Priorities, the ones you establish in a split second, send a loud message about what and who is important to you.
Recently, one of my clients was expressing her frustration to me regarding a teammate of hers who had no respect for her time. She went on to explain that a few days ago she had a conference call scheduled for 1:00. When she made the call, the other person said, “Call me back in 15 minutes. I need to eat a sandwich.”
So let’s break this down: The bologna sandwich was more important than the teammate. Haha. Well, can you logically determine anything differently?
Now, I know this person may have been famished, but within seconds he set the playing field for his priorities, declaring that “my needs are more important than yours.” These priorities won’t just stop with the bologna.
Sometimes we send small messages of “me first” gestures, and we don’t even know it. Here are a few to watch out for if you desire to prioritize your teammates above yourself.
- Be on time to meetings. Fashionably late only works at parties!
- Respect deadlines.
- Look up from your computer and stop working when someone comes in your office. Be present for them. Your work can wait (unless it’s gossip or whining, then cut the conversation short).
- Turn your phone off the vibrate setting in a meeting. Others can hear and feel that just the same as a ring tone.
- Communicate your availability. Don’t make the team guess whether or not you will be in the office each day. Care enough to share your schedule. They don’t mind that you’re not there; they do mind that you don’t care to inform them.
- Kitchen duty! I love the dynamics of the office kitchen dishes. I have not been in an office yet that didn’t have clean-up issues. Here are my rules: If you touch it, clean it. If you have a title, you still clean up after yourself. Yes, CEO, you too!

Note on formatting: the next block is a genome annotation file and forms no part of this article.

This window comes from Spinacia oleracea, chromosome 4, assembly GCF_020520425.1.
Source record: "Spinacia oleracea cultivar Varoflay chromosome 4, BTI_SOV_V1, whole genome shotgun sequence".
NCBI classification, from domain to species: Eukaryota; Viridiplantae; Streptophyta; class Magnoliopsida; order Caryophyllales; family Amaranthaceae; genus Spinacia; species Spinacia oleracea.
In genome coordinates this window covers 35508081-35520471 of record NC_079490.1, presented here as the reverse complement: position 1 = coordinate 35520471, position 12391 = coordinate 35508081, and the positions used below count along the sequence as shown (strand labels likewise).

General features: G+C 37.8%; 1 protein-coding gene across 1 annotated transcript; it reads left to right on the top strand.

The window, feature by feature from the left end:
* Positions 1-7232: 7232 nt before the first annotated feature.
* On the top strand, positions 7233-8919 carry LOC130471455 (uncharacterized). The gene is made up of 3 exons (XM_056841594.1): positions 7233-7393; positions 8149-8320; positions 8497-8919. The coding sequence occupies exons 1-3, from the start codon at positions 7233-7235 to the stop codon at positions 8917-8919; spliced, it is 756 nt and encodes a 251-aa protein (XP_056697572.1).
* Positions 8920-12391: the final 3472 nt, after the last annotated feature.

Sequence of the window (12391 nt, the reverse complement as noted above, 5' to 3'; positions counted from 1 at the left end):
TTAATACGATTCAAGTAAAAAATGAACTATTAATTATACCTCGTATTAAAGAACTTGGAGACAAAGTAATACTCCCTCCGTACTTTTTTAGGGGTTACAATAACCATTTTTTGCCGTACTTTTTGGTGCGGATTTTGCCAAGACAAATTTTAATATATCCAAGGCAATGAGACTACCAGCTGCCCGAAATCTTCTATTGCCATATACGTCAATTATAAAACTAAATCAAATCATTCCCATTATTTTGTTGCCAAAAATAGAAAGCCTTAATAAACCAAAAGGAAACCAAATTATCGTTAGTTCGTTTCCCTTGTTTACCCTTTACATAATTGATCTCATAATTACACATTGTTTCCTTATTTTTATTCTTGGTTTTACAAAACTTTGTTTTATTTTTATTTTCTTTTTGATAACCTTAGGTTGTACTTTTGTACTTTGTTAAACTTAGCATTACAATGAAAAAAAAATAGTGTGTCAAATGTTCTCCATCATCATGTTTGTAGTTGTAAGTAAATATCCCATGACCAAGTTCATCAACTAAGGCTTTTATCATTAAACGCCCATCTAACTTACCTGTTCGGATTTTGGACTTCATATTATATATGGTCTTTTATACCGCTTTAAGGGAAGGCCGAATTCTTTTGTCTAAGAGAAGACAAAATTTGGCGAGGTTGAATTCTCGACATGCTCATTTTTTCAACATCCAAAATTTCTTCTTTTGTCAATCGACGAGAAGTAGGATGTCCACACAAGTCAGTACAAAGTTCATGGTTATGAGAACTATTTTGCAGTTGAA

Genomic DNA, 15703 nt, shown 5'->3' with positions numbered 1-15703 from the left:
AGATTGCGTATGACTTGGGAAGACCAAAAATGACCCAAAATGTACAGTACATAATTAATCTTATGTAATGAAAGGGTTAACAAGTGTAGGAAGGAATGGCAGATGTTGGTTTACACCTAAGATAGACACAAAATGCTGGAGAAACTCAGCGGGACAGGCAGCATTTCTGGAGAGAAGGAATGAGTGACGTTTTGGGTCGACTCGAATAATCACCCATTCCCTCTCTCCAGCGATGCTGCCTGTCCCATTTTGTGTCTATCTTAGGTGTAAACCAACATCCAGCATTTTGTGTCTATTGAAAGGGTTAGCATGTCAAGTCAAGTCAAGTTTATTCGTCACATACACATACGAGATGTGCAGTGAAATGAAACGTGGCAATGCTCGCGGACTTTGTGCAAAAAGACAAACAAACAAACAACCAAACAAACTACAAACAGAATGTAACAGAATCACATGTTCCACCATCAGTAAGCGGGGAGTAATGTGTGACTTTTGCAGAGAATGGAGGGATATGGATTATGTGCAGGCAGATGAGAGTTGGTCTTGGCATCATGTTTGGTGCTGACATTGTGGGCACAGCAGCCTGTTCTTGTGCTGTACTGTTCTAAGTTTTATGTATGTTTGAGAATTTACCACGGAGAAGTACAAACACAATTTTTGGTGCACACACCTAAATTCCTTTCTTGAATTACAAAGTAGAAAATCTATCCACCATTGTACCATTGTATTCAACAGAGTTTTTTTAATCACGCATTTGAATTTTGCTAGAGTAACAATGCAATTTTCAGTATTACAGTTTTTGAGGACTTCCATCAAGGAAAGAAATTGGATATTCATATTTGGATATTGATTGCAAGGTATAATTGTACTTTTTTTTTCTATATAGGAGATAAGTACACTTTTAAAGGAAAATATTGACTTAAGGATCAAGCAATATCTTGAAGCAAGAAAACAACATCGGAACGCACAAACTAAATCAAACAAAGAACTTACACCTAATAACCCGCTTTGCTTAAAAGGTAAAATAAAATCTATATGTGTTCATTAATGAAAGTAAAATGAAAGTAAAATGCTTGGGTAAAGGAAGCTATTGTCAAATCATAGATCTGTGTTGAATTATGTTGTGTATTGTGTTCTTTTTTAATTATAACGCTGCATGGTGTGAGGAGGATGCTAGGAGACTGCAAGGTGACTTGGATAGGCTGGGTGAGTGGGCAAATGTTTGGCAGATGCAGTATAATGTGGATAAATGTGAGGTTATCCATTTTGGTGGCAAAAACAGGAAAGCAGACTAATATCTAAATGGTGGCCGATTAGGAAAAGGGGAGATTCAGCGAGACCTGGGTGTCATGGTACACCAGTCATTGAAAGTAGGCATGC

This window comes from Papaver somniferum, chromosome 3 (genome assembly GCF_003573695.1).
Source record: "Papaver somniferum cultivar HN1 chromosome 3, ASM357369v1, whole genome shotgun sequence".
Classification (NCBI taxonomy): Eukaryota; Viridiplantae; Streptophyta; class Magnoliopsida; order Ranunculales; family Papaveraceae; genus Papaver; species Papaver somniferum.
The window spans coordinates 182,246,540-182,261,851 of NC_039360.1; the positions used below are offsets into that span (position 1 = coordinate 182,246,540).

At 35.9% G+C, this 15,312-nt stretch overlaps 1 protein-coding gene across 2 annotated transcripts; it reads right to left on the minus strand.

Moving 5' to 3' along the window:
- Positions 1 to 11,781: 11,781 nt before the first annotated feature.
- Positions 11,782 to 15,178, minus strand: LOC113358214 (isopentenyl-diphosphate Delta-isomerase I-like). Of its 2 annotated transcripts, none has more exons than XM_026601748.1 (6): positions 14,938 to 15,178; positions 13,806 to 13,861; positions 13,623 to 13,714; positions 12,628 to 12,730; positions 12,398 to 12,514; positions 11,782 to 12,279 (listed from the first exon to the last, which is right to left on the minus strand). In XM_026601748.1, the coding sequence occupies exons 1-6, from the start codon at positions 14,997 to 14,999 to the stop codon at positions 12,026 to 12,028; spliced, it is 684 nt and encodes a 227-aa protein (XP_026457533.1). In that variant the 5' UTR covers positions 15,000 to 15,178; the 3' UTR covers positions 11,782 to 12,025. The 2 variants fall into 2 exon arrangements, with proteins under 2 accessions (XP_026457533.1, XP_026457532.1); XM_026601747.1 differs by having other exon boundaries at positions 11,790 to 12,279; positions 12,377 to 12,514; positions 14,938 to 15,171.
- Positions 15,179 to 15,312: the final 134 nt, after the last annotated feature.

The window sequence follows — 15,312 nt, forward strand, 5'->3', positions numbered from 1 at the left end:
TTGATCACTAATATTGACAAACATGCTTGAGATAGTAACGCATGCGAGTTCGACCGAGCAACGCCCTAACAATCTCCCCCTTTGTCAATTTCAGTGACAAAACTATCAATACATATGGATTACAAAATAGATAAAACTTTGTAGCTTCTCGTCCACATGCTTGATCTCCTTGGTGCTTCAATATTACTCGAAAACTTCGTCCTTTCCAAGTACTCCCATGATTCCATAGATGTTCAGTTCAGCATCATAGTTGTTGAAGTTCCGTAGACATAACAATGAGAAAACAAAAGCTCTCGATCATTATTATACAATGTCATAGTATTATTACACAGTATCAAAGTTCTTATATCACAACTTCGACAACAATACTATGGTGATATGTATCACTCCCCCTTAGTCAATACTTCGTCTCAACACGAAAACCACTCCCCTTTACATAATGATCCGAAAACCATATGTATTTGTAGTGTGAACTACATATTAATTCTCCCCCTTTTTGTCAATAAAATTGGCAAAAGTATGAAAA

If you think I’m full of bologna, think again. While most every example seems silly to the leader, these small actions aren’t silly to the teammates in your wake, so be aware of your priorities and know that they set a standard others will also start to follow.
Do you have a funny bologna story to share? Let’s hear it!
You know what else I learned from you? If you have a title, clean 2 dishes for every 1 you touch.
Ha-ha! Yes I love this rule. Makes some people squirm but if this is the Cathy I think it is you always served well and had to clean a lot of dishes because you kept rising to the top!
I remember a presentation that you gave many years ago. You said that you too parked in the allotted staff parking and took the few extras steps in the morning even if you weren’t going to be in the office long, because you felt it necessary to let the staff know that you too were willing to take those extra steps to get in the office. I also remember your statement about taking the time to always return the shopping cart to the designated area. Funny how things stick with you, each of those have come to mind quiet often when it would have been easier to leave the cart far out in a vacant parking spot.
Ha-ha, Vonda, not only do you have a great memory but I love that fact that some of the smallest things we discuss end up being a connector to the person. Like the shopping cart! I love it! Thanks so much for your comment and reminder to keep doing the small things that mean much to someone else.
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